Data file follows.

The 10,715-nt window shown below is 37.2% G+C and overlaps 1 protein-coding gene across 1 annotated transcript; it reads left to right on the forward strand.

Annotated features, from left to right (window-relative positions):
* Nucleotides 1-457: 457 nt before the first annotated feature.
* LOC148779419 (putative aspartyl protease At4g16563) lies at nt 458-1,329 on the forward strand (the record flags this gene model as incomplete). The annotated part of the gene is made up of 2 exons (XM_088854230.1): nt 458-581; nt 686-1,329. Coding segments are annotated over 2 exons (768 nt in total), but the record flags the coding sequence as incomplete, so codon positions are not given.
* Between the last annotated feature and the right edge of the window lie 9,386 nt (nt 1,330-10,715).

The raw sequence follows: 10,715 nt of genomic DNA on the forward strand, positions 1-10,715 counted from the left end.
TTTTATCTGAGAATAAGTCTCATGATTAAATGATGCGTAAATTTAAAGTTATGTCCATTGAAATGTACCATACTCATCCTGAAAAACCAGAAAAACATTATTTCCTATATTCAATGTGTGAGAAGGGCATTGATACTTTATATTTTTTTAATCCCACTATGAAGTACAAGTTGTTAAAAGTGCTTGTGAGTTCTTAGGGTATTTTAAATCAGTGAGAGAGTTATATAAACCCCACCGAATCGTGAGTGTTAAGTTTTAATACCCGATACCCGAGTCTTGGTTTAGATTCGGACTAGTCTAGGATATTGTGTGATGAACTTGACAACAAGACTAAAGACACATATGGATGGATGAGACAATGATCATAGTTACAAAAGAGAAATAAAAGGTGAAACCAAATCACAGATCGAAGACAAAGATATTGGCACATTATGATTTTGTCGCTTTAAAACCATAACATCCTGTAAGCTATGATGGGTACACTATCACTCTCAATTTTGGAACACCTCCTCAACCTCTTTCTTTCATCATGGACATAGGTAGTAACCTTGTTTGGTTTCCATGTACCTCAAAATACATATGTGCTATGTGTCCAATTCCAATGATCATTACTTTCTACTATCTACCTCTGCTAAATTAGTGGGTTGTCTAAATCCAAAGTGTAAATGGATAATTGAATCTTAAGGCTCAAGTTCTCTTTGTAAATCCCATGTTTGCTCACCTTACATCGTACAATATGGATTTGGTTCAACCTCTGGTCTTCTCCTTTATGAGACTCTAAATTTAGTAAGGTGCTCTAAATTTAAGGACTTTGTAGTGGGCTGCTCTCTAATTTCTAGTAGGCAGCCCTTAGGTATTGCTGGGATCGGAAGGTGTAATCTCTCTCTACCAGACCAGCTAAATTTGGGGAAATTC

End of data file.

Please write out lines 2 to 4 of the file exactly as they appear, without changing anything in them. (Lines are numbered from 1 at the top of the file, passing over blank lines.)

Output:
Annotated features, from left to right (window-relative positions):
* Nucleotides 1-457: 457 nt before the first annotated feature.
* LOC148779419 (putative aspartyl protease At4g16563) lies at nt 458-1,329 on the forward strand (the record flags this gene model as incomplete). The annotated part of the gene is made up of 2 exons (XM_088854230.1): nt 458-581; nt 686-1,329. Coding segments are annotated over 2 exons (768 nt in total), but the record flags the coding sequence as incomplete, so codon positions are not given.